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NC Groups Sue Trump to Stop Rollbacks

Four North Carolina environmental groups are among the 17 organizations suing to block new Trump rules which would greatly weaken the National Environmental Policy Act (NEPA). NEPA passed in 1970, and has stood as a cornerstone of American environmental law for the ensuing 50 years.

Observers believe Trump is attempting to rush these changes through before the election, in order to win support from polluters that favor weakening this bedrock environmental law.

The NC Wildlife Federation, Clean Air Carolina, Haw River Assembly, and MountainTrue have been part of the fight to protect NEPA every step of the way as the Trump Administration has worked to gut the law which requires environmental impact studies of federal projects. They and the other plaintiffs in this case are asking the U.S. District Court in Charlottesville to approve a preliminary injunction keeping the changes from going into effect while the case is being litigated.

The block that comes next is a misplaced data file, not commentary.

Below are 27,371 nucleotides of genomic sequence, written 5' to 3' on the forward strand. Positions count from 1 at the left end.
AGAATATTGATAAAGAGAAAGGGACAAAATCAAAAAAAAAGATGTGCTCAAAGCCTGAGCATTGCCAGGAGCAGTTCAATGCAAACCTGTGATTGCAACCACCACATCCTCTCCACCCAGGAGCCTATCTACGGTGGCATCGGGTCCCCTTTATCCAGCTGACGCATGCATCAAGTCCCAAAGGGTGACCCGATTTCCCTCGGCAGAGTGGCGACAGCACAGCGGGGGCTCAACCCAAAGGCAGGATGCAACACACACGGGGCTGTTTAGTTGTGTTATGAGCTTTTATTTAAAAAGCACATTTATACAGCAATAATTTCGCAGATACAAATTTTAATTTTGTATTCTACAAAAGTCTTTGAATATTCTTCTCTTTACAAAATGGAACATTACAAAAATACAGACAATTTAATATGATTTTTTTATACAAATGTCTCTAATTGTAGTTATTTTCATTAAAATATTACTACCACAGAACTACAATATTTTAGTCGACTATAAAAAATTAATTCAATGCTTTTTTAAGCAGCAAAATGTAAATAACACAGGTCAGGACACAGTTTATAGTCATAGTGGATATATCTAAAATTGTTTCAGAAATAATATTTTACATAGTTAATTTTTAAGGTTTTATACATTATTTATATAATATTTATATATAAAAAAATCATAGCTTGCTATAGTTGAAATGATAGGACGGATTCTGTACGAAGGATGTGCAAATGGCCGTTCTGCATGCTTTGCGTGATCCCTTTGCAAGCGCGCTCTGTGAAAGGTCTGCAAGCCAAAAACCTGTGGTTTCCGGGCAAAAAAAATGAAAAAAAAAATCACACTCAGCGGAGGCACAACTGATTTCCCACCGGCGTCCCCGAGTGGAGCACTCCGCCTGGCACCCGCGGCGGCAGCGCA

The Southern Environmental Law Center (SELC) represents the plaintiffs. Senior attorney Kym Hunter said the changes were rushed through without adequate reviews required by federal law. “The rule will go into effect on September 14, 2020 and in addition to applying to new projects can apply to projects already in process,” Hunter said. In its motion seeking the injunction, SELC cites several specific projects in North Carolina which would be affected, including a port expansion and railroad realignment in Wilmington, and bridges impacting coastal, Piedmont, and mountain waters.

NEPA reviews rarely block a project altogether, but they are often critical to ensuring projects are designed and built in ways that are least damaging to water, air, and wildlife. In some cases, a thorough NEPA review has shown a proposed project to be so damaging that the impacted public has successfully demanded it be scrapped completely.

Ron Ross of Charlotte, who heads the Northwood Estates Community Organization, said the NEPA changes would particularly affect communities of color, which often lack the resources to fight projects which would compromise their air and water quality.

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